ST: You’ve headed adidas projects that are very sports-specific (i.e. miCoach smart soccer ball). Do you have a background in sports? What role do sports/fitness play in your life and how does that play into your job at adidas?
SB: Almost everyone has a background in sports because it’s a love from childhood that stays with us. Now I also see sport as a science – it’s the mechanics of how people move and the electrical signals from the skin. It’s about data analytics and forces on the body. I often think about sport by breaking it down into its engineering components, trying to apply technology, science and data to bring innovation to sports. Sports is about competition, team bonds and fun. But I’m most passionate about how sports can impact the global population health. Sport and movement is such a critical component to living a fit and vital life. I’m motivated to be part of helping people maintain a lifelong relationship with sport because it’s the most fun and easy way to do something good for yourself!
ST: As wearables grow in popularity and accessibility, do you think this is an opportunity for women to expand their presence in STEM fields as a whole?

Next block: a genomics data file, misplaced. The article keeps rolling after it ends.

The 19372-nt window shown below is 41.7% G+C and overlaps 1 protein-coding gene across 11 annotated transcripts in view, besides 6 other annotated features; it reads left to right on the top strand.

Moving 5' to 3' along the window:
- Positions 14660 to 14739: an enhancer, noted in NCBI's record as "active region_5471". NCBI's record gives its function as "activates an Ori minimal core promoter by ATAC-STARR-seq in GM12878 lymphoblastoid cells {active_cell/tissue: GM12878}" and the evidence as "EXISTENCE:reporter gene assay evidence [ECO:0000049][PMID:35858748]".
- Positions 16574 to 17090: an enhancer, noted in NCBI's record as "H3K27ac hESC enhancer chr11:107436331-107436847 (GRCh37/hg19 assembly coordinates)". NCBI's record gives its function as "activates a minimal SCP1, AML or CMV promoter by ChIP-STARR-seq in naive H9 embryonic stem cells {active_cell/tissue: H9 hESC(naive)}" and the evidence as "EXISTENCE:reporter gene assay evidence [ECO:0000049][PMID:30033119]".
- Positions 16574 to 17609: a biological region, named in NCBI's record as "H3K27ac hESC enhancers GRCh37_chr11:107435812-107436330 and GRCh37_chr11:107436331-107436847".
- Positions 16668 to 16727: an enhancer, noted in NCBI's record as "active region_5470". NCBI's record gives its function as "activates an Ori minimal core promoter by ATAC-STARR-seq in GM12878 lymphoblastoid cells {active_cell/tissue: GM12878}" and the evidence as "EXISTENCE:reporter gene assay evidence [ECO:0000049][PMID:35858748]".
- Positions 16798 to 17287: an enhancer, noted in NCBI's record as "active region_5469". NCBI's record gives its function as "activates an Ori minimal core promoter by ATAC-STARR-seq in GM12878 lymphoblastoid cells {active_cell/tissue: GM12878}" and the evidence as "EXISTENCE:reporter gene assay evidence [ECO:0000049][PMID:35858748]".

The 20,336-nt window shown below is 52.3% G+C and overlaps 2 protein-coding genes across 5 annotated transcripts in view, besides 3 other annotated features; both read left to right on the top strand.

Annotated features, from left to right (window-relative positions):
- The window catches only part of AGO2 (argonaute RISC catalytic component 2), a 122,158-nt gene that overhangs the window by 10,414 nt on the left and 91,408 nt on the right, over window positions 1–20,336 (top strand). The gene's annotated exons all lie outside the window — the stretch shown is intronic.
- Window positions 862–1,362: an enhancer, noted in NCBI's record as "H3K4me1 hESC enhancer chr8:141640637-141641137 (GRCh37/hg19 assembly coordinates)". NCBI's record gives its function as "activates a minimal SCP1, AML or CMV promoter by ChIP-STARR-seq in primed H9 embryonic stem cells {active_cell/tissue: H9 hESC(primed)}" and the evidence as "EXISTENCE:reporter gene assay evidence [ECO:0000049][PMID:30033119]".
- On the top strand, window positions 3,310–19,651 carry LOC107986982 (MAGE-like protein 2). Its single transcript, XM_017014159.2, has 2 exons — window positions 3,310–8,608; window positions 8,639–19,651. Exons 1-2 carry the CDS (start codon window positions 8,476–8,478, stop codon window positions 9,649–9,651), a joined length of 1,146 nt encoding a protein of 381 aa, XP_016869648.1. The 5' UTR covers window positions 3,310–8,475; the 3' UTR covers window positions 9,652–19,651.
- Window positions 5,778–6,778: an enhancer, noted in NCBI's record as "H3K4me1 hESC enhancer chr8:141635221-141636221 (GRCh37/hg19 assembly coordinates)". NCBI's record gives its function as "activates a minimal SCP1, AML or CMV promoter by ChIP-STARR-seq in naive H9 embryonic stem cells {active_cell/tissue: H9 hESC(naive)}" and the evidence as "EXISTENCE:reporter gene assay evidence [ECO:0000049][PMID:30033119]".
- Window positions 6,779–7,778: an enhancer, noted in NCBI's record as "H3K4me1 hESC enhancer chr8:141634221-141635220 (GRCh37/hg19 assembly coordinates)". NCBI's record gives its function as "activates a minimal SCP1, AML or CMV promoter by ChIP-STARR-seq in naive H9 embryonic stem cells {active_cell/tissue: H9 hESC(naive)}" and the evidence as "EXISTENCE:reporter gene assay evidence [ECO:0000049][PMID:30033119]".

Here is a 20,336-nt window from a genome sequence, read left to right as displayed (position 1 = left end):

SB: Absolutely! The wearables field is one of the newest consumer technology categories, and serves as a beacon for those who are interested in physiology, sports, fitness and fashion. Our team at adidas is an intentional mix of innovators and product developers that bring together unique skill sets such as design, physics, materials, cosmology, exercise science, pattern-making or anthropology. There are so many angles necessary to approach wearables. Historically there have not been many university programs that specialize in wearables, so many people that come to the field gravitate to it because they find it a receptive place to bring multiple areas of expertise. If are looking for an electrical engineer that knows how to solder and sew, it’s likely that team member is a female.
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Date published: 29 November 2016